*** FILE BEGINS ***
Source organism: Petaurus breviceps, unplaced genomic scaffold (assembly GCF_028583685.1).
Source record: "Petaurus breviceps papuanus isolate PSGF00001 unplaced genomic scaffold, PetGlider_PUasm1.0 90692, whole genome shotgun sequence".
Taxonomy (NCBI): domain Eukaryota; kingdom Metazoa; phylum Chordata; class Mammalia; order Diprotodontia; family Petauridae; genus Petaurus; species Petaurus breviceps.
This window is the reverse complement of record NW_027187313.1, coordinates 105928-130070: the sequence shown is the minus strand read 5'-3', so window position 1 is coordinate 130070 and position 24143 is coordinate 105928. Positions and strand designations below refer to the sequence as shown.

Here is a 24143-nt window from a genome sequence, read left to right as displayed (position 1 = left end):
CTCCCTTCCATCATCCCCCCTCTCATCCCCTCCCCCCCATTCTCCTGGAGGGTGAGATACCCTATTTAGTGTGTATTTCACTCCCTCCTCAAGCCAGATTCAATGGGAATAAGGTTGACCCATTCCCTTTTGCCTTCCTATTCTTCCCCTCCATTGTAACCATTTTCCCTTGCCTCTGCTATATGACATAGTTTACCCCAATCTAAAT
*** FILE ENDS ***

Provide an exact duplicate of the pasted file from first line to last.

Source organism: Petaurus breviceps, unplaced genomic scaffold (assembly GCF_028583685.1).
Source record: "Petaurus breviceps papuanus isolate PSGF00001 unplaced genomic scaffold, PetGlider_PUasm1.0 90692, whole genome shotgun sequence".
Taxonomy (NCBI): domain Eukaryota; kingdom Metazoa; phylum Chordata; class Mammalia; order Diprotodontia; family Petauridae; genus Petaurus; species Petaurus breviceps.
This window is the reverse complement of record NW_027187313.1, coordinates 105928-130070: the sequence shown is the minus strand read 5'-3', so window position 1 is coordinate 130070 and position 24143 is coordinate 105928. Positions and strand designations below refer to the sequence as shown.

Here is a 24143-nt window from a genome sequence, read left to right as displayed (position 1 = left end):
CTCCCTTCCATCATCCCCCCTCTCATCCCCTCCCCCCCATTCTCCTGGAGGGTGAGATACCCTATTTAGTGTGTATTTCACTCCCTCCTCAAGCCAGATTCAATGGGAATAAGGTTGACCCATTCCCTTTTGCCTTCCTATTCTTCCCCTCCATTGTAACCATTTTCCCTTGCCTCTGCTATATGACATAGTTTACCCCAATCTAAAT